The library was closed on Mondays. Damn. I’d planned to spend an hour writing and researching until it was time to pick up the kids. Not enough time to go home and back, I drove away and spotted a church with a shady parking lot. With lowered car windows, I worked for a few minutes in the humid summer heat when an angel’s voice reached my ears, singing, "Oh, beautiful, for spacious skies—" A mass must be starting. I’d missed church yesterday, God was clearly calling me inside where it would be dark and cool.
I found a place in an empty back pew where I admired the soaring columns meant to lift eyes heavenward. Years ago I’d attended the Christmas concert of a friend with whom I’d lost contact. A friend who had subsequently been diagnosed with cancer. I wondered how she was. I closed my eyes and prayed.
The priest read a bible passage, Jesus wept at Lazurus’ grave. I noticed in a pew in front of me, spaced like a squadron in formation, a row of men wearing Vietnam Vets motorcycle vests. As I pondered this, I finally noticed at the front of the church near the altar a draped coffin.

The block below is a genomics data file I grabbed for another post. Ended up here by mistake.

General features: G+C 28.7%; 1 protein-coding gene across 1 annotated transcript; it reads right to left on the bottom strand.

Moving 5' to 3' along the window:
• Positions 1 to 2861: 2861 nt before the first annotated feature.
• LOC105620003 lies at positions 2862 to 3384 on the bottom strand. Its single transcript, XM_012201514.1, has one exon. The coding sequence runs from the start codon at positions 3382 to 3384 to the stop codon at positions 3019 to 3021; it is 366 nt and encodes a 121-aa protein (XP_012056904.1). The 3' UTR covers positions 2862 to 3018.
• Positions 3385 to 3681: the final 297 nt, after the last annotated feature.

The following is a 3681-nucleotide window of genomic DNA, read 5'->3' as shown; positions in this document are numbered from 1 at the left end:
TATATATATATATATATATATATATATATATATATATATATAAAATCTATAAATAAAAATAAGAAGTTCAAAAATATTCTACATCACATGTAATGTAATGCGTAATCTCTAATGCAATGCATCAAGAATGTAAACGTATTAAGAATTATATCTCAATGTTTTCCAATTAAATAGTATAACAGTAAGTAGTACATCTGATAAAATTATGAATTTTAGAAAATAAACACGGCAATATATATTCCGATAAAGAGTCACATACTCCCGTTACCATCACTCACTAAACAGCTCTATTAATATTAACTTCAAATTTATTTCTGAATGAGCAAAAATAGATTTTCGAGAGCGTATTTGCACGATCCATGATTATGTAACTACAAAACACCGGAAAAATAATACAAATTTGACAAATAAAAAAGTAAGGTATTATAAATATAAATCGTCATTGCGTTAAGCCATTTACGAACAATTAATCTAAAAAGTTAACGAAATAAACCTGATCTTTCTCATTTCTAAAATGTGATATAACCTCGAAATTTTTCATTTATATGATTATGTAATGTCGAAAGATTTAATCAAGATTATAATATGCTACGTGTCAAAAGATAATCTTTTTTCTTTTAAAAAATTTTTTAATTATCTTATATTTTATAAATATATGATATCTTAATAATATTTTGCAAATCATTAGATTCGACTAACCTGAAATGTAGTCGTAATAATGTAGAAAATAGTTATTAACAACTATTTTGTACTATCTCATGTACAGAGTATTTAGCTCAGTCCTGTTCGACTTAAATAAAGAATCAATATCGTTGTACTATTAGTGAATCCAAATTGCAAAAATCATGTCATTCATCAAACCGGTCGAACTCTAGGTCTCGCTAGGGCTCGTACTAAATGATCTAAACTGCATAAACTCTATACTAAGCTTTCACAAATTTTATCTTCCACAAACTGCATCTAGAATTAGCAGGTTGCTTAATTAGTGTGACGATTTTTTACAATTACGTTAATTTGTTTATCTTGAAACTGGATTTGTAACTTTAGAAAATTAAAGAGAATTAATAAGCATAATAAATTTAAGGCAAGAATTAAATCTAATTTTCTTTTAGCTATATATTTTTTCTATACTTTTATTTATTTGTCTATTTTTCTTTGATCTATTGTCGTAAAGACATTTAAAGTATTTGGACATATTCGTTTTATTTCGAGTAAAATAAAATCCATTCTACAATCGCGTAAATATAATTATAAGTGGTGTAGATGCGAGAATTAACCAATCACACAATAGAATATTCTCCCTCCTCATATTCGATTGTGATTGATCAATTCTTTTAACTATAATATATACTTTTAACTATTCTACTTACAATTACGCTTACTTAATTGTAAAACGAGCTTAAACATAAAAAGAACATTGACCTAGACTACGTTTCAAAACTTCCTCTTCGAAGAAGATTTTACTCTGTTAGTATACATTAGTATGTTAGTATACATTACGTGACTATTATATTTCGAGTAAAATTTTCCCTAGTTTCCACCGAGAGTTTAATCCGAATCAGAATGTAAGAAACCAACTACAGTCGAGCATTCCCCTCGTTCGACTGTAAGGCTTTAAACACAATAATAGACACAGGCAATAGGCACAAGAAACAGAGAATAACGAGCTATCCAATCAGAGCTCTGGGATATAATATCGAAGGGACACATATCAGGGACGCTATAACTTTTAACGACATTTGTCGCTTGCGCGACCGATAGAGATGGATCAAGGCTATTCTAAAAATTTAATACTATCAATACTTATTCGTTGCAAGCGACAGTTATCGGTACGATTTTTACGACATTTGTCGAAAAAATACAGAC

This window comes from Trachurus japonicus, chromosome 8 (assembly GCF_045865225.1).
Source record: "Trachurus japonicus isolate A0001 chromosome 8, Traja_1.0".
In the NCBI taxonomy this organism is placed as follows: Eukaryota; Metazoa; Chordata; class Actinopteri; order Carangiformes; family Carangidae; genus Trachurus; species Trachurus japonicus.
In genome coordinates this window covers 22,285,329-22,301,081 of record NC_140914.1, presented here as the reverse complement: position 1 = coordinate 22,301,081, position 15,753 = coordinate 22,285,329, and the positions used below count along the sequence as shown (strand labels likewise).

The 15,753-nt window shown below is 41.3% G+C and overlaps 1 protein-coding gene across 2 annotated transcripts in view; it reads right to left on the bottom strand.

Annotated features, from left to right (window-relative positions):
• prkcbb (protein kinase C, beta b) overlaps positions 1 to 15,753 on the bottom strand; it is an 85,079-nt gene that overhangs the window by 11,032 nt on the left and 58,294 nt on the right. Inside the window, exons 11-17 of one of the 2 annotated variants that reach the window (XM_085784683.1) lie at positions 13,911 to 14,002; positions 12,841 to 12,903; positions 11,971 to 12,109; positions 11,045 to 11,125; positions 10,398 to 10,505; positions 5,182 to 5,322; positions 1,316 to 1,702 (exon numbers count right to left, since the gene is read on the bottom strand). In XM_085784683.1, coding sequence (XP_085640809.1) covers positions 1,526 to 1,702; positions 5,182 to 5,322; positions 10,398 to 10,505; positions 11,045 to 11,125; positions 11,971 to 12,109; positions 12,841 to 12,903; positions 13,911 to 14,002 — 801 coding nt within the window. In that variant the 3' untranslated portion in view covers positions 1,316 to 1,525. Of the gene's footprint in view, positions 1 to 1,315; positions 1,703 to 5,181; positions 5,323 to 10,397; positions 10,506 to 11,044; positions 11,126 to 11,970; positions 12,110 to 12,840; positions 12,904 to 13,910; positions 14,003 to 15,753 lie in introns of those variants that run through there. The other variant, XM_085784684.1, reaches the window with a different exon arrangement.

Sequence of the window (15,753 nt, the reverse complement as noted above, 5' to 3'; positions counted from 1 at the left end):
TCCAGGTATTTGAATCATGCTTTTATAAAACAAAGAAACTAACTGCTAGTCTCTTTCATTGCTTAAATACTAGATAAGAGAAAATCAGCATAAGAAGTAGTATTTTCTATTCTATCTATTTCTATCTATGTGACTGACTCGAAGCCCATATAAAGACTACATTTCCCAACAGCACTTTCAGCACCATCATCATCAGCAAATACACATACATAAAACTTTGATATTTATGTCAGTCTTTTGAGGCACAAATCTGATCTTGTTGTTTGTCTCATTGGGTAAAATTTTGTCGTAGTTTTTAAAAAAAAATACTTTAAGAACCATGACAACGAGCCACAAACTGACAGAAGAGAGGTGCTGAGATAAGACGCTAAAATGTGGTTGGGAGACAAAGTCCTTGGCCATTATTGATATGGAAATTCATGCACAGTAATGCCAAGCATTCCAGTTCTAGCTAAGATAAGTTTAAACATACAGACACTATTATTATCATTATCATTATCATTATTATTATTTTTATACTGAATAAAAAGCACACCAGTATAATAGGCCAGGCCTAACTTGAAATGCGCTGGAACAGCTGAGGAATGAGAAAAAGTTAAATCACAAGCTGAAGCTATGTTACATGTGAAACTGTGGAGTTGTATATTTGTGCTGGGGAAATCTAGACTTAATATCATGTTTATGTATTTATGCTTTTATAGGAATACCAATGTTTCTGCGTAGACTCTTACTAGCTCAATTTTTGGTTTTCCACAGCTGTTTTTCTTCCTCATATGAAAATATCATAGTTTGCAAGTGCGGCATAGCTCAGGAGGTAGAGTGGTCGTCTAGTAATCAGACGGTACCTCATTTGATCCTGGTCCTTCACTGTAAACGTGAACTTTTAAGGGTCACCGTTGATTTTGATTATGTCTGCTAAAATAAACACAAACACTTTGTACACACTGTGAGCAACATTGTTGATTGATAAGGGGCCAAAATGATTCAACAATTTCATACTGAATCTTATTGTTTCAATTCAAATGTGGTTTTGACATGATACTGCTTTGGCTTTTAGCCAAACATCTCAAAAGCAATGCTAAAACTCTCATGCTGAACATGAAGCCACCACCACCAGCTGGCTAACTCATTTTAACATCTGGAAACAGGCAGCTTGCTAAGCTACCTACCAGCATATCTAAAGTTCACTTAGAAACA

Another hymn. We rose. The father began to recount the life of Ronald, passed beyond at age seventy-eight, survived by his wife Flavia, three daughters, numerous grand and great-grandchildren. My thoughts drifted to my own husband’s funeral, nearly fifteen years ago. The priest comforted us that all those who believe in Him shall have eternal life. I wondered if my husband had believed. I said a prayer for him and for Ronald, Flavia and his family. I wept.
The father announced the offertory hymn. I rose and nodded at the usher near the door. He scowled as I stepped out into the bright sunshine.